Mokama Marian shrine on the southern bank of Ganges River bears the legacy persecuted Nepali Catholics banished from their homeland to India for refusing to renounce their faith.
Our Lady of Divine Grace Church at Mokama stands about 90 kilometers from Patna, the capital of eastern Indian state of Bihar. Mother Mary is popularly known as Mokama Mata (Mother of Mokama). The church was built to honor Mary in 1947.
In 1769, Nepalese King Prithvi Narayan Shah ordered expulsion 62 Catholics including two Capuchin priests. The banished faithful settled in Chuhari in Bettiah district of Bihar. The area is close to today’s Mokama shrine.
Mokama shrine is a major pilgrimage site in eastern India not just for Catholics but also other communities. Annually, it draws tens of thousands of pilgrims from far-flung places in eastern India as well as Hindu heartland in northern India.
The centuries-old legacy of Christianity in Bihar found strong footing when Pope Benedict XV established Patna Diocese on Sept. 10, 1919. Two years later, five American Jesuit priests landed in Bihar. The missionaries had special devotion for Mary, and they touched the lives of marginalized communities with Christian love and compassion. As a result, many locals became Catholics.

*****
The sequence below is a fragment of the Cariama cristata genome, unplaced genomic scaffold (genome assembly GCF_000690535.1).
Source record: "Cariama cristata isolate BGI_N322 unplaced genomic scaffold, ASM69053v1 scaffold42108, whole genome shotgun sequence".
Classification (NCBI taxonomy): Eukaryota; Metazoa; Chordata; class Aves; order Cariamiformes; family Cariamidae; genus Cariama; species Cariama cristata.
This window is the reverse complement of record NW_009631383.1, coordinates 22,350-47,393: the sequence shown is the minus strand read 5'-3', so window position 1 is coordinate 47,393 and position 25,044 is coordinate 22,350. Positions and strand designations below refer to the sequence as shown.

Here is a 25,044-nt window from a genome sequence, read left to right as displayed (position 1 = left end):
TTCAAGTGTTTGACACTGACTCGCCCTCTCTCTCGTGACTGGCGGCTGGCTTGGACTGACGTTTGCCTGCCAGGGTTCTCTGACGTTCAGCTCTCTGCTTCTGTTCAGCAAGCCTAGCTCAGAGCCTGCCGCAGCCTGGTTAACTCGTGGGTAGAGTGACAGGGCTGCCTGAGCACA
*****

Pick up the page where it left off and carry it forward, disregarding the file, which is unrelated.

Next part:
Thanks to its immense popularity, Mokama shrine is dubbed as the Velankanni of eastern India, referring to the famous Marian shrine in Tamil Nadu, southern India.
On the first Sunday of February people of all faiths flock to Mother of Mokama. For nine days they attend novena prayers which ends with the annual festival on the final day. On the feast day, thousands join the annual procession carrying the statue of Mother Mary. The procession concludes with a solemn Mass usually celebrated by the Archbishop of Patna. The Nazareth hospital in the same campus reminds about the healing touch of the loving Mother Mary.
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